As wood-burning stoves proliferate in the Eastern Sierra, so do wood gatherers. Most houses and condominiums in Mammoth have a wood stove or fireplace, or both, and a typical household uses three or four cords--at $100 to $175 a cord--during the fall and winter. The upshot is that wooding is becoming almost a competitive sport. Plenty of people with chain saws show up when gathering season opens May 1; go too late in the season, which ends Oct. 31, and wood can be scarce.
For many, wood gathering isn't simply a way to beat the cost of firewood--or even a necessary chore. It's a ritual of fresh air, truck caravans and picnic lunches. A few of the more rustic types bring handsaws to cut the wood into manageable size while enjoying a respite from city life and perhaps a glimpse of a deer or a gliding golden eagle.
No matter what group you fall into, it's illegal to cut down a tree, dead or alive, but you are allowed to take wood from the ground. Most of the available legal wood is left from commercial logging, the most common being Jeffrey or lodgepole pine. Lodgepole is considered best because it burns hotter and is easier to split. Wood may be gathered between 6 a.m. and 8 p.m. and only with a permit, which is issued by the Forest Service and costs $5 for each cord you expect to gather; the minimum fee is $10, the maximum $30.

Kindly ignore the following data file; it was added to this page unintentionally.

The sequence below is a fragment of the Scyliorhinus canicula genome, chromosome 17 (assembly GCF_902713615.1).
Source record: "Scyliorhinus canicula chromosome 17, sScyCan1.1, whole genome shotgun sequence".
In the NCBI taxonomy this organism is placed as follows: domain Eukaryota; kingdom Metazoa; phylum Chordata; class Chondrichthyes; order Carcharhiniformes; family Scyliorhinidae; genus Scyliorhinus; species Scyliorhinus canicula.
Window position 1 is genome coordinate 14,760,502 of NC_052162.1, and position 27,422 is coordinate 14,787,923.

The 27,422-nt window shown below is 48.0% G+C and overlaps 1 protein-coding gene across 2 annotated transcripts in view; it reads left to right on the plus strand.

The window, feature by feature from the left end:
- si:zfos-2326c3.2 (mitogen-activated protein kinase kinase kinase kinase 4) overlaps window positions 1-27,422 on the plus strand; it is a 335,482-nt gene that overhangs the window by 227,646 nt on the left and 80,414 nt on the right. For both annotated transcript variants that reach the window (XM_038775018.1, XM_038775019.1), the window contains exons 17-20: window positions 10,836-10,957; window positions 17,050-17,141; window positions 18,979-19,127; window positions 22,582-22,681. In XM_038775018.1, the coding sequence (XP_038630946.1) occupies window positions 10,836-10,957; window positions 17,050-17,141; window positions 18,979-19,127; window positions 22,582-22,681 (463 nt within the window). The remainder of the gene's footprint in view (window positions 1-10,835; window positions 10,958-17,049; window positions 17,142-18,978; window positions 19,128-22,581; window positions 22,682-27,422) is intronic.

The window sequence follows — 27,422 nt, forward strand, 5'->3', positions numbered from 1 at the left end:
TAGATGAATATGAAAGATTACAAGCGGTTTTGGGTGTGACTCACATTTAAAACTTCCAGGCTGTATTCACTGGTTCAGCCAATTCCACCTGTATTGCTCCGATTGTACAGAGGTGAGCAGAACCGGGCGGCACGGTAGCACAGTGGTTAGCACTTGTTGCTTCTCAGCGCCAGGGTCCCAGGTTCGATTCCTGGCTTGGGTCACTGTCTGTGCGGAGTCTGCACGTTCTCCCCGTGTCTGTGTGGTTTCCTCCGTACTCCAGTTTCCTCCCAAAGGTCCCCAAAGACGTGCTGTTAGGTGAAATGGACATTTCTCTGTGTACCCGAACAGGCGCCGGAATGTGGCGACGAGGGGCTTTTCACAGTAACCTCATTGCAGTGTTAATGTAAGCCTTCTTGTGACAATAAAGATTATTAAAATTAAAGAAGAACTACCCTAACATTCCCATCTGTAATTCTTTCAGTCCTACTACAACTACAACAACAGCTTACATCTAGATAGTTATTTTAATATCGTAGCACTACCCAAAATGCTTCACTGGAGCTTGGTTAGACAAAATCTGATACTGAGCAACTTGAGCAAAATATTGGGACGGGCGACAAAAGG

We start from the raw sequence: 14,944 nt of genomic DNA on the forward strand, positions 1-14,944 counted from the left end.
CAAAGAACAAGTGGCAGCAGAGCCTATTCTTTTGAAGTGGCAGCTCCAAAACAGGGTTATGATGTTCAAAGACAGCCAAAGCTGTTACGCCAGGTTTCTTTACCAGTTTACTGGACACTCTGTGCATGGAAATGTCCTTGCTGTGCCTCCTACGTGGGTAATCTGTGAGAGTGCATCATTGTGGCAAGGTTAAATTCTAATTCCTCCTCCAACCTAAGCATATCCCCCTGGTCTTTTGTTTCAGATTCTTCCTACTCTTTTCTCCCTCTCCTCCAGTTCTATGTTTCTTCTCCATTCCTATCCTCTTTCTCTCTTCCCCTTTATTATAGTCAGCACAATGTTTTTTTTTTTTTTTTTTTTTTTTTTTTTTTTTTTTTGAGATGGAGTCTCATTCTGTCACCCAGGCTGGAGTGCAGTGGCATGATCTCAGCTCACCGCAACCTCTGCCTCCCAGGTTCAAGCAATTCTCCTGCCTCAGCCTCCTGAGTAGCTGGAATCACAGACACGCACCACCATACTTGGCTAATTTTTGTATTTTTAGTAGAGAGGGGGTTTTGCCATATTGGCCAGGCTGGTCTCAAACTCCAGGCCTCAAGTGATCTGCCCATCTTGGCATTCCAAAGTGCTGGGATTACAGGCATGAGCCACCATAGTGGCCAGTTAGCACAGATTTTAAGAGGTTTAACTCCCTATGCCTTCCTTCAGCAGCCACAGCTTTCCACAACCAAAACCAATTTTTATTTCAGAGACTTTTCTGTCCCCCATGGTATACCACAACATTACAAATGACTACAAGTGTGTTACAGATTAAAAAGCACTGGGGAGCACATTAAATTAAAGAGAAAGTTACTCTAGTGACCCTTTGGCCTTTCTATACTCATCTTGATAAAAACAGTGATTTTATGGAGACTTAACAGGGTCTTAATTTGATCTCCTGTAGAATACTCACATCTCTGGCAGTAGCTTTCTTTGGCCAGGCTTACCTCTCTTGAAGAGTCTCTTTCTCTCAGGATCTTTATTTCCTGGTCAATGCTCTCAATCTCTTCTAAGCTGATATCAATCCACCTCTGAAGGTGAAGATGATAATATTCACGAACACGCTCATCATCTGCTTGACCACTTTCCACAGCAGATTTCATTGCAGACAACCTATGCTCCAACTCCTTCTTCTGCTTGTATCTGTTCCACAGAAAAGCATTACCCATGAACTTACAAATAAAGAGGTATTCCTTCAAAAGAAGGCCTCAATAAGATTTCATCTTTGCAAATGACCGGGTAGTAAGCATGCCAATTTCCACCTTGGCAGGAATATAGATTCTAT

The final pleasure is the sense of accomplishment as you head down the highway with your wood stacked in the pickup, fuel for a warm winter ahead.